Additionally, under the regulatory landscape prior to the publication of the Final Rule, self-employed individuals could not participate in a closed MEP and utilize group benefits and economies of scale. The Final Rule allows for some "working owners," such as sole proprietors, to participate in an MEP despite that they have no employees. 29 C.F.R. § 2510.3‑55(d).

Through the added flexibility to "commonality" and other provisions, the intended effect of the Final Rule is to expand access to closed MEPs. This is also attempted by adopting a broader and more flexible definition of an "employer" that may sponsor such a plan under ERISA. An "employer" is defined by ERISA as "any person acting directly as an employer, or any person acting indirectly in the interest of an employer in relation to an employee benefit plan." See 29 C.F.R. § 2510.3-5(a). However, neither ERISA nor interpreting authorities have provided clear definitions for this term in the MEP context.

Arguably most significant is that the Final Rule expands the definition of "employer" for purposes of sponsoring an MEP to expressly include professional employer organizations (PEOs) and association sponsors. A PEO is a third-party entity often utilized by small and mid-sized businesses to outsource human resources administration. Prior to the publication of the Final Rule, there was not clear "existing subregulatory guidance nor judicial authority" articulating whether a PEO constitutes an employer for purposes of sponsoring an MEP. Final Rule, p. 15. Under the Final Rule, if a PEO qualifies as a "bona fide PEO that may act indirectly in the interest of [its client] employers," it may serve as an administrator and sponsor of an MEP. Id. A PEO does not qualify without meeting certain express requirements, such as performing "substantial employment functions" on behalf of employer-clients. 29 C.F.R. § 2510.3‑55(c)(1)(i).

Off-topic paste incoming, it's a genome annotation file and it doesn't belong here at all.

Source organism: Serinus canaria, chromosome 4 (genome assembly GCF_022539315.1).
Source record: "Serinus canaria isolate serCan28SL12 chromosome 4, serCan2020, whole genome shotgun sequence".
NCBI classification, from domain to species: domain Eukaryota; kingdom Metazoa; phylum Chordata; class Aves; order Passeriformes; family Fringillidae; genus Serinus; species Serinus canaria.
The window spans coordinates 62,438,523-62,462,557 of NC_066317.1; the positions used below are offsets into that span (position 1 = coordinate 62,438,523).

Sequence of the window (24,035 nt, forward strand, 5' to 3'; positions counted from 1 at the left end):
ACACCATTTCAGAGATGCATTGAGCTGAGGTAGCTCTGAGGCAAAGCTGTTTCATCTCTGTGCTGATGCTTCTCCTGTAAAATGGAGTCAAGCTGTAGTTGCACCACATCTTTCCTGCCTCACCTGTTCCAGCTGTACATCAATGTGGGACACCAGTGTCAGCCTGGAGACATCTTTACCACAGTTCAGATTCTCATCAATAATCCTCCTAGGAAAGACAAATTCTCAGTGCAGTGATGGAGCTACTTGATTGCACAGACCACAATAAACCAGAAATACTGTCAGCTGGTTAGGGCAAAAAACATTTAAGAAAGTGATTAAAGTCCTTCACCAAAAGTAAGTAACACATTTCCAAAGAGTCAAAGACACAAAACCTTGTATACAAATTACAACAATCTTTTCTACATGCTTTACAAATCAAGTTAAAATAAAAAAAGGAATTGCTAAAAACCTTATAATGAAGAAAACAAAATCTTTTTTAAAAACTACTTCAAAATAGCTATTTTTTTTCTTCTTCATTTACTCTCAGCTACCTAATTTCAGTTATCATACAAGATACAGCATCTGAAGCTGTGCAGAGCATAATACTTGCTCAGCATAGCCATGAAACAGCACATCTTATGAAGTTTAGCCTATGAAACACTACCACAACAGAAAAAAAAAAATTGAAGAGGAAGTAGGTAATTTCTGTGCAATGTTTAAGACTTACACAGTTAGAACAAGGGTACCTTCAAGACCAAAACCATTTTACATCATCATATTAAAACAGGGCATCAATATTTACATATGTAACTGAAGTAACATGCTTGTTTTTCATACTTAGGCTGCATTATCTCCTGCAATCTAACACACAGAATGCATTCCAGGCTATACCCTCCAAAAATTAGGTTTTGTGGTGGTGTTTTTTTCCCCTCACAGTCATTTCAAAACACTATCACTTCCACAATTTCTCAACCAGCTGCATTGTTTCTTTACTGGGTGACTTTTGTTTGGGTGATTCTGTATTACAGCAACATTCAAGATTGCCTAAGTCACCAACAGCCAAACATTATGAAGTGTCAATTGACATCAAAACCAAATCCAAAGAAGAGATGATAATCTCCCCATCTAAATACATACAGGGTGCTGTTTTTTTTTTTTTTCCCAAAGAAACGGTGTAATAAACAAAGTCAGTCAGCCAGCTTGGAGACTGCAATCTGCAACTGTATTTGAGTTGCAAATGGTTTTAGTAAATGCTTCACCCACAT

To address the prior uncertainty surrounding PEOs, the Final Rule provides a "safe harbor," allowing PEOs to ensure legal compliance while also hampering potential abuse by requiring a PEO to handle more than just benefits administration for clients. Under the safe harbor provision, if a PEO pays wages to clients' employees, performs reporting and withholding for federal employment taxes, plays a specified role in recruiting and termination of clients' employees, and has control over the functions of any employee benefits for clients' employees, the PEO categorically meets the "substantial employment functions" requirement. 29 C.F.R. § 2510.3-55(c)(1)(i) – (iv). This expansion of "employers" applies not only to PEOs, but also to associations, such as a local chamber of commerce, allowing such a group to sponsor an MEP for chamber members that wish to opt-in and make the plan available to employees.